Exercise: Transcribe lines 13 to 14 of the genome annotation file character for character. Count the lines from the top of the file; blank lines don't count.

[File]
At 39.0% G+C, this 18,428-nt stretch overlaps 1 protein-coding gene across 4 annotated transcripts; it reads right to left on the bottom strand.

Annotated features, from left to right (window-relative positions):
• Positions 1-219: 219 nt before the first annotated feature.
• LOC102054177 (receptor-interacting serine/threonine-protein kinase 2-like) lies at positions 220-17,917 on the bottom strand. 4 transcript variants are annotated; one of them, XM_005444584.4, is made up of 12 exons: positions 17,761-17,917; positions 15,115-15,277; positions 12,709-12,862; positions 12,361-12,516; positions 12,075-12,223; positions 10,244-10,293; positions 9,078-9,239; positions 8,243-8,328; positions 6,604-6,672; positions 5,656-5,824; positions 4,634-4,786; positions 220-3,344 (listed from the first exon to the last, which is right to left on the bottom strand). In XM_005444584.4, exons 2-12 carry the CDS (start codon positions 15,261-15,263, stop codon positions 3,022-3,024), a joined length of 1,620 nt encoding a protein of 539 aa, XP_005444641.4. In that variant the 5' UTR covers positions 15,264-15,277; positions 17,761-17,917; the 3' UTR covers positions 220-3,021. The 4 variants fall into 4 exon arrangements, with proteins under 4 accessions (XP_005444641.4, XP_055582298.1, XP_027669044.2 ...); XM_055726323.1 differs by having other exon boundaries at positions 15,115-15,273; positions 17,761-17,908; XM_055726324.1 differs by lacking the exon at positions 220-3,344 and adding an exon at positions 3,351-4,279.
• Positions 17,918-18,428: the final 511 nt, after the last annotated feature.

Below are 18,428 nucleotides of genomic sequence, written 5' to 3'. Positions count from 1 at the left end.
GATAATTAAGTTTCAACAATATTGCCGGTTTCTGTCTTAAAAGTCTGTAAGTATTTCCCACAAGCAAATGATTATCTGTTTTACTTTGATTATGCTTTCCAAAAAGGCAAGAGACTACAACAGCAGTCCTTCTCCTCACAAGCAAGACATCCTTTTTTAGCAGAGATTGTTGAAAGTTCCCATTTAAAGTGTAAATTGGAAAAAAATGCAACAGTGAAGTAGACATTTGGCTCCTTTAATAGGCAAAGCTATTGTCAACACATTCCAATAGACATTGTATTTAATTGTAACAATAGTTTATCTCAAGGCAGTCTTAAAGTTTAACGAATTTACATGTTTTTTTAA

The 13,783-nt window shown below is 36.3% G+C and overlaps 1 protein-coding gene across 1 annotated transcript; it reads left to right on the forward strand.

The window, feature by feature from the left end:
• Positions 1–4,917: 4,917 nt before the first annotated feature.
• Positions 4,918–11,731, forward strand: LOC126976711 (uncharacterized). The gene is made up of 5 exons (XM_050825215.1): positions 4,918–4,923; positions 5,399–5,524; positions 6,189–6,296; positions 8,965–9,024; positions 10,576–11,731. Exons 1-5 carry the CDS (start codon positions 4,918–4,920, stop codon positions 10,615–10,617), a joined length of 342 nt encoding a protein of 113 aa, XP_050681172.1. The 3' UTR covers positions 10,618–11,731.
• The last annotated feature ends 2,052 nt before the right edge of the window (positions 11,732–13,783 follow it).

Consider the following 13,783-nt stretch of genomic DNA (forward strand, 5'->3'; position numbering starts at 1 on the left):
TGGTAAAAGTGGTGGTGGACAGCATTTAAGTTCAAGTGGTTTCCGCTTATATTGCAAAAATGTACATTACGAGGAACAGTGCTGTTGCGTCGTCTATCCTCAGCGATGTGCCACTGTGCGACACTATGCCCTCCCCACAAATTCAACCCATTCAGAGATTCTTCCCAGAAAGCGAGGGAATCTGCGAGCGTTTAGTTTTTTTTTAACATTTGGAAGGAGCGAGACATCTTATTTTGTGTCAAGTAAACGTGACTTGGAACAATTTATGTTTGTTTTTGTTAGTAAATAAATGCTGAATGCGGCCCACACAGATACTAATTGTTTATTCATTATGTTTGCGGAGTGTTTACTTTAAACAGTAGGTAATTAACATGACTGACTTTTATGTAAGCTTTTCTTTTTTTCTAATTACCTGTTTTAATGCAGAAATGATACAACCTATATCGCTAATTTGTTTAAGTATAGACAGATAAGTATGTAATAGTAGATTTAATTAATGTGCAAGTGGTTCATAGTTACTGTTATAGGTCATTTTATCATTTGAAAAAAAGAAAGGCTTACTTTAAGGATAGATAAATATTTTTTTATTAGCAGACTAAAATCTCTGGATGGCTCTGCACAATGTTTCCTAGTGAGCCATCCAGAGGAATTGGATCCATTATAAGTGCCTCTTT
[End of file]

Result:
Consider the following 13,783-nt stretch of genomic DNA (forward strand, 5'->3'; position numbering starts at 1 on the left):
TGGTAAAAGTGGTGGTGGACAGCATTTAAGTTCAAGTGGTTTCCGCTTATATTGCAAAAATGTACATTACGAGGAACAGTGCTGTTGCGTCGTCTATCCTCAGCGATGTGCCACTGTGCGACACTATGCCCTCCCCACAAATTCAACCCATTCAGAGATTCTTCCCAGAAAGCGAGGGAATCTGCGAGCGTTTAGTTTTTTTTTAACATTTGGAAGGAGCGAGACATCTTATTTTGTGTCAAGTAAACGTGACTTGGAACAATTTATGTTTGTTTTTGTTAGTAAATAAATGCTGAATGCGGCCCACACAGATACTAATTGTTTATTCATTATGTTTGCGGAGTGTTTACTTTAAACAGTAGGTAATTAACATGACTGACTTTTATGTAAGCTTTTCTTTTTTTCTAATTACCTGTTTTAATGCAGAAATGATACAACCTATATCGCTAATTTGTTTAAGTATAGACAGATAAGTATGTAATAGTAGATTTAATTAATGTGCAAGTGGTTCATAGTTACTGTTATAGGTCATTTTATCATTTGAAAAAAAGAAAGGCTTACTTTAAGGATAGATAAATATTTTTTTATTAGCAGACTAAAATCTCTGGATGGCTCTGCACAATGTTTCCTAGTGAGCCATCCAGAGGAATTGGATCCATTATAAGTGCCTCTTT